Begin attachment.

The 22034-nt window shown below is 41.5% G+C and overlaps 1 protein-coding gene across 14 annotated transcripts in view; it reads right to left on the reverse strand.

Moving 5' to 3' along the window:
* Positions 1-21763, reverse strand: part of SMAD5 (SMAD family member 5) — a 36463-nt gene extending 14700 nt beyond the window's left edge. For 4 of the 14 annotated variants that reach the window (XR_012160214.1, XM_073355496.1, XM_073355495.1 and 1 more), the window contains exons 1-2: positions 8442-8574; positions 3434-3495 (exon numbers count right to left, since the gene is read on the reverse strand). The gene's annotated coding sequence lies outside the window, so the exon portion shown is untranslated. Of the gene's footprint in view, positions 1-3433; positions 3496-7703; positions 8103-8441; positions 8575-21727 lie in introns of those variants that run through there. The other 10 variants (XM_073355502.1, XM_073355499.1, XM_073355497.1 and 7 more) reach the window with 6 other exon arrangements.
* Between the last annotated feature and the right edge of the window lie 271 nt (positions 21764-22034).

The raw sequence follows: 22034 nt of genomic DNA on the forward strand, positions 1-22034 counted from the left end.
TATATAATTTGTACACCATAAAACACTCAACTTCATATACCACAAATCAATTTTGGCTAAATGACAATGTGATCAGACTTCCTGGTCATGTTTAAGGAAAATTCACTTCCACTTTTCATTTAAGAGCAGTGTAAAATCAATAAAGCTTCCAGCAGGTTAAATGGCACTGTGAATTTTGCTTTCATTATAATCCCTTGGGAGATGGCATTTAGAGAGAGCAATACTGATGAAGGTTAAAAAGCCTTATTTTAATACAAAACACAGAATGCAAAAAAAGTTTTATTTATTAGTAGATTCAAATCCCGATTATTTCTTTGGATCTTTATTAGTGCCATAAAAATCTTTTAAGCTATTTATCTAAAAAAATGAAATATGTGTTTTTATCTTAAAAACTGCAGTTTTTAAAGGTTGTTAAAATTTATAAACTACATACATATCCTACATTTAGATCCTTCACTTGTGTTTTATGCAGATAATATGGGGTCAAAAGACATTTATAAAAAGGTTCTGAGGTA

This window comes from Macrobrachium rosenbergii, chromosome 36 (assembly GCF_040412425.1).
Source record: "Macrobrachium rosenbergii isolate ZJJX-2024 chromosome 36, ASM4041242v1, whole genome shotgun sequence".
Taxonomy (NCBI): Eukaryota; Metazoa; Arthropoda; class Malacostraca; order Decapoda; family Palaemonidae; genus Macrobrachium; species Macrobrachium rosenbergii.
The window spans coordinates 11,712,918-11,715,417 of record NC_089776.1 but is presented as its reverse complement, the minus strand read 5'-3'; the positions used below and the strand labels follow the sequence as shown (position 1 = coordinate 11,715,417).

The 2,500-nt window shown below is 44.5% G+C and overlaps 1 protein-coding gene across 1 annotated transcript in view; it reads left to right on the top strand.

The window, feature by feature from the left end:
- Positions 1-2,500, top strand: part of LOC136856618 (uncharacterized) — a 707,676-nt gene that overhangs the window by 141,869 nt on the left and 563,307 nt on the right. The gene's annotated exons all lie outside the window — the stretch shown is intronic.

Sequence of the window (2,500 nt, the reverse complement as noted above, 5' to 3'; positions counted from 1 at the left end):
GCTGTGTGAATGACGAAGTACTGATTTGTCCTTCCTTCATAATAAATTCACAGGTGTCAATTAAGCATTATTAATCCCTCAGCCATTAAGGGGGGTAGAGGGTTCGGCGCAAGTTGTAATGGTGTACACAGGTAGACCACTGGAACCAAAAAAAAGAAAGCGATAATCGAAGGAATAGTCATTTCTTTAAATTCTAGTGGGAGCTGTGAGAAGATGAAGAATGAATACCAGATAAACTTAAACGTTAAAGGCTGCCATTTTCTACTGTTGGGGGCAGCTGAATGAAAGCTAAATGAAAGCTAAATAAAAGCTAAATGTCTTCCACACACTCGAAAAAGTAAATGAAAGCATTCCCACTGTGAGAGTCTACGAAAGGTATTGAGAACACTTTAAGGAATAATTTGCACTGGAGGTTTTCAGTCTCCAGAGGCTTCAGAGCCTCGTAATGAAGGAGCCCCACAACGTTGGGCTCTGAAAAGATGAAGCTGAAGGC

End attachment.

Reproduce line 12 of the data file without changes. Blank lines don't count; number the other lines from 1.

The window, feature by feature from the left end: